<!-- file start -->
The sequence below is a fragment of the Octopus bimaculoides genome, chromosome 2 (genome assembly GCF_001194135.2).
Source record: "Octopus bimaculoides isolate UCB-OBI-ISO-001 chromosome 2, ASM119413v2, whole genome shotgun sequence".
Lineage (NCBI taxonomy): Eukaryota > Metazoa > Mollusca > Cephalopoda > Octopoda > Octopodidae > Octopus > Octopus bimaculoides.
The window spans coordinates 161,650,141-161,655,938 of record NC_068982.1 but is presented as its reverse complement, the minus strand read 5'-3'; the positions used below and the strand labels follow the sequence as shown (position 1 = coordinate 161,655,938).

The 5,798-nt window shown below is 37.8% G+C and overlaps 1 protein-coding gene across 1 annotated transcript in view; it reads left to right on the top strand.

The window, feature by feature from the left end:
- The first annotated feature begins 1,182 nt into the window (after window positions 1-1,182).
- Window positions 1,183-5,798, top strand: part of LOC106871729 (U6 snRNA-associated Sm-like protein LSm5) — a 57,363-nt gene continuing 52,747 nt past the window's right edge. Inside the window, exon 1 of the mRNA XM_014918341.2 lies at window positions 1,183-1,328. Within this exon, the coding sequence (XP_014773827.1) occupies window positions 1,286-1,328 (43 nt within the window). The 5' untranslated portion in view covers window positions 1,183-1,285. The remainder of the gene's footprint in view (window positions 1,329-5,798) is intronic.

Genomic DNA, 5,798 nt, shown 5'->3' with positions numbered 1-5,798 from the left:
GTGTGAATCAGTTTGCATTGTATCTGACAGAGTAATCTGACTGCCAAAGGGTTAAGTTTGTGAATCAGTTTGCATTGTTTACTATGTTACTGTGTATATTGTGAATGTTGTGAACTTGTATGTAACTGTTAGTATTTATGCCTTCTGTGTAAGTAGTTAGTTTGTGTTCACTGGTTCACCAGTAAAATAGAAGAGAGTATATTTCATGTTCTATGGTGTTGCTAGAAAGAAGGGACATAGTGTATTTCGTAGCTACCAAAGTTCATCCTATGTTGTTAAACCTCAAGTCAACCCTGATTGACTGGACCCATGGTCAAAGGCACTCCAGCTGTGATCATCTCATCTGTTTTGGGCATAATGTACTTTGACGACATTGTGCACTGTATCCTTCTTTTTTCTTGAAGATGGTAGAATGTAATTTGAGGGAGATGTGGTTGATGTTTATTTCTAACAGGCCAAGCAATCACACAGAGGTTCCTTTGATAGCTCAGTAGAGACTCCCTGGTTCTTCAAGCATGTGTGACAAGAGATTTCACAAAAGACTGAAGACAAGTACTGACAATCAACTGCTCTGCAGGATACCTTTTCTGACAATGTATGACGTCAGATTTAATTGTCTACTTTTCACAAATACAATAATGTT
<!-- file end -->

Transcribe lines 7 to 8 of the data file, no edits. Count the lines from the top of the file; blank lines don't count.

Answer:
- The first annotated feature begins 1,182 nt into the window (after window positions 1-1,182).
- Window positions 1,183-5,798, top strand: part of LOC106871729 (U6 snRNA-associated Sm-like protein LSm5) — a 57,363-nt gene continuing 52,747 nt past the window's right edge. Inside the window, exon 1 of the mRNA XM_014918341.2 lies at window positions 1,183-1,328. Within this exon, the coding sequence (XP_014773827.1) occupies window positions 1,286-1,328 (43 nt within the window). The 5' untranslated portion in view covers window positions 1,183-1,285. The remainder of the gene's footprint in view (window positions 1,329-5,798) is intronic.